The bank is committed to agriculture and it shows its dedication by having an agricultural banker in all of the 19 states it serves.” – PNC Bank’s Brian Hofer
Hofer said he is excited about a new product that PNC is offering called Cash Flow Insight, a suite of online tools that brings together processes, banking and accounting data, and customer and vendor payments.
“It’s a very robust software system that is a great resource for businesses to track, manage and project cash flow,” he said. “The nice feature of it is it allows a farmer to look at his past and glimpse into the future to gauge expenses and predict when the highs and lows of the cash flow cycle occur. Then, they can tweak and make adjustments accordingly.”
The bank is committed to agriculture, and Hofer says it shows its dedication by having an agricultural banker in all of the 19 states it serves. “Last year, for example, we provided lines of credit for farmers to honor that commitment because of the drought that occurred, particularly in the Midwest,” Hofer said.
PNC celebrates National Agricultural Day every March by visiting local farmers to discuss their concerns and offer some advice. The ag bankers usually show them their appreciation with gifts, most likely from other clients. “We have a client that produces honey locally, so we provided gift baskets with honey packages for our farmers last year,” Hofer said.
One other well-received product PNC offers is an Equipment Guidance line of credit where the bank can pre-approve the farmer for a pre-determined level of credit that allows him or her to buy equipment throughout a year without having to keep coming back for approvals.
“It gives them peace of mind, knowing that if they have to purchase a truck or an attachment or implement of some kind, they have that availability,” he said.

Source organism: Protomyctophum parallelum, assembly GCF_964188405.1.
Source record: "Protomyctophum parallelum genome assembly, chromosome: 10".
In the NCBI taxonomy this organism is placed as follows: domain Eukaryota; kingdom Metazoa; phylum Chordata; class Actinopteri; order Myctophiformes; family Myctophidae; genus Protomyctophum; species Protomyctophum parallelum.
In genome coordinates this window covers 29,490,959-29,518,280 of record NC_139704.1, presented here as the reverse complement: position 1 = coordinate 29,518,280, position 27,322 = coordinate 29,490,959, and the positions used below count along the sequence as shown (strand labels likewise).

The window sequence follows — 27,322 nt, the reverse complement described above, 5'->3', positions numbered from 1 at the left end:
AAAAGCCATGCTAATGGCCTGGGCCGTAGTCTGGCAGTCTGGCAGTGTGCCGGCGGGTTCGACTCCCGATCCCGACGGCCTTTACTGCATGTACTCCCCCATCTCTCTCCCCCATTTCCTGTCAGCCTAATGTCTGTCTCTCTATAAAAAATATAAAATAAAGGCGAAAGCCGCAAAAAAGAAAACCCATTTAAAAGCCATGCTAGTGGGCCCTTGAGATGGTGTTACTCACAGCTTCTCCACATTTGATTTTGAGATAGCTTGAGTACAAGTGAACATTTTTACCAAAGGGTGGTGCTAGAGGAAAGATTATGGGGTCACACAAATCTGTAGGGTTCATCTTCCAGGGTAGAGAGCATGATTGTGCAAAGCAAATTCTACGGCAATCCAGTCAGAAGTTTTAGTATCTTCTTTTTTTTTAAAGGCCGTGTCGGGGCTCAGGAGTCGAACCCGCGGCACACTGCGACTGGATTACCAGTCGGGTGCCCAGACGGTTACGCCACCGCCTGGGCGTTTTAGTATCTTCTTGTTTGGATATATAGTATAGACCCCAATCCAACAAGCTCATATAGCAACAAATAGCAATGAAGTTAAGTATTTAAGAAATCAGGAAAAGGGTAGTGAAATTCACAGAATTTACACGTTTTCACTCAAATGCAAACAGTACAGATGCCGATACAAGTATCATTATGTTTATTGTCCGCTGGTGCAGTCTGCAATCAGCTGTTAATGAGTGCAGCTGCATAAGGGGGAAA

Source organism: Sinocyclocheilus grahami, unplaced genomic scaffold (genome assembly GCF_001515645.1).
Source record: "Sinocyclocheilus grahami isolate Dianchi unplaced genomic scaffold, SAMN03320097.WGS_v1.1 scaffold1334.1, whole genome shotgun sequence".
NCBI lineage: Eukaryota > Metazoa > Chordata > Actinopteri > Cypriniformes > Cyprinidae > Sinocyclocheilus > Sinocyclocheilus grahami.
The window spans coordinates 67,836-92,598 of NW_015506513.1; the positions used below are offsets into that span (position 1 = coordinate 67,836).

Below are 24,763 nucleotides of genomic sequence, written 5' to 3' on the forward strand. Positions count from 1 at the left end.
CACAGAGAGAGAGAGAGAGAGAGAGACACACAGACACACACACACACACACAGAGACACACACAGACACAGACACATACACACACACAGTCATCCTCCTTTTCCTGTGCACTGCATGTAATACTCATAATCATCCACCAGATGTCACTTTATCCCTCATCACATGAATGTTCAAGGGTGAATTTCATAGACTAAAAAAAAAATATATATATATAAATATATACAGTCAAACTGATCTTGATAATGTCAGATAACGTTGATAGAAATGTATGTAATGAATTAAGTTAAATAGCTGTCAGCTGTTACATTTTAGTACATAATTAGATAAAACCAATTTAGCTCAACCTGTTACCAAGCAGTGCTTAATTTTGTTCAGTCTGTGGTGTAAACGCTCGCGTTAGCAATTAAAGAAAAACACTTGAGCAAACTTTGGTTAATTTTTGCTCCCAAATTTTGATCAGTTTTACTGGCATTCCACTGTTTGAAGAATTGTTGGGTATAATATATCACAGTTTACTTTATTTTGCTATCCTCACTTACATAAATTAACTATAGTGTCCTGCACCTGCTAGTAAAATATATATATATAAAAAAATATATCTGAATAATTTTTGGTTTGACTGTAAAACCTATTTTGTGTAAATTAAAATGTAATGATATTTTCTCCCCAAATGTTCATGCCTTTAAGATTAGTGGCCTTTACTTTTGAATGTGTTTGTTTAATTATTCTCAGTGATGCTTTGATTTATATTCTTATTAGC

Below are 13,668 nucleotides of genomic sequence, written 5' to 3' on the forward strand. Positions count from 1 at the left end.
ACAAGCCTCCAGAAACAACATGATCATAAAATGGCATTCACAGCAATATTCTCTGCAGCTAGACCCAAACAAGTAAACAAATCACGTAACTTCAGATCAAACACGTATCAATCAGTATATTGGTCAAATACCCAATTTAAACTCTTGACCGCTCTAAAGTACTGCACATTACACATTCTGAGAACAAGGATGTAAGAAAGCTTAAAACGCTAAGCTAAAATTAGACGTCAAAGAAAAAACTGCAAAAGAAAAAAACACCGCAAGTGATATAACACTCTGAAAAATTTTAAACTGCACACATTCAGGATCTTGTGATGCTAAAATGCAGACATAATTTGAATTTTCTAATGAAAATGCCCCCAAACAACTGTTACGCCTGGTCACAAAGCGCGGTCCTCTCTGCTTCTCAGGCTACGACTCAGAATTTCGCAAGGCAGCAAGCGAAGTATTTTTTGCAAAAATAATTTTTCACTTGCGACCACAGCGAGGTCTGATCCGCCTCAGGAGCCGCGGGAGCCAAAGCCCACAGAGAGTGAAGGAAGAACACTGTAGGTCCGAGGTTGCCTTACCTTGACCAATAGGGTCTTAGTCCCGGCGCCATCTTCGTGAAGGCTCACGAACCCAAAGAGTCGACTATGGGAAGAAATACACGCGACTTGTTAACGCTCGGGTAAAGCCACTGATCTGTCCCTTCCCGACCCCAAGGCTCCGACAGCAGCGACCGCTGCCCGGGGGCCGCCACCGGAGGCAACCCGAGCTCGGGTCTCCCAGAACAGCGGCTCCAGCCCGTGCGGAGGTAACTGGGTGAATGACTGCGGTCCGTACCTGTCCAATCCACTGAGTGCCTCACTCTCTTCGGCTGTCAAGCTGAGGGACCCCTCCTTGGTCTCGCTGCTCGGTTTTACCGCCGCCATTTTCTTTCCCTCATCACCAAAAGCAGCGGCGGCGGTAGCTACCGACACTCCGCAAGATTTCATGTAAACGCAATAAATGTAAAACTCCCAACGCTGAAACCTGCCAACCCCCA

As a bonus, many of PNC’s agricultural bankers have an ag background. “I’d say probably 50 percent of them have farming experience,” Hofer said. “Either they own a farm, manage a farm, or they grew up on a farm. My farming background is actually with my wife’s family farm in Sumter County.”
In addition to its clients, PNC Bank believes in doing all it can for the communities it serves. PNC has a long history of partnering with local organizations that strengthen and enrich the lives of local communities.
One project, “PNC Grow Up Great,” helps prepare children from birth to age 5 for success in school and life. Focusing on at-risk children, Grow Up Great provides innovative opportunities that assist families, educators and community partners to enhance children’s learning and development.
“Grow Up Great is our hallmark piece as far as projects that give back to our communities,” Hofer said.
“Each branch in the counties and cities we serve provides grants or sponsorships to local charities throughout the year so as to provide as much opportunity and solutions for those communities as we can. We understand that a sound education and a rich science and arts community is a significant driver of our economic success, which provides an opportunity to help build a solid foundation for the future of this region.”
Visit PNC Bank’s agricultural banking website to learn more about the company and its offerings. Contact Brian Hofer at 352-552-6107 or via email at email@example.com.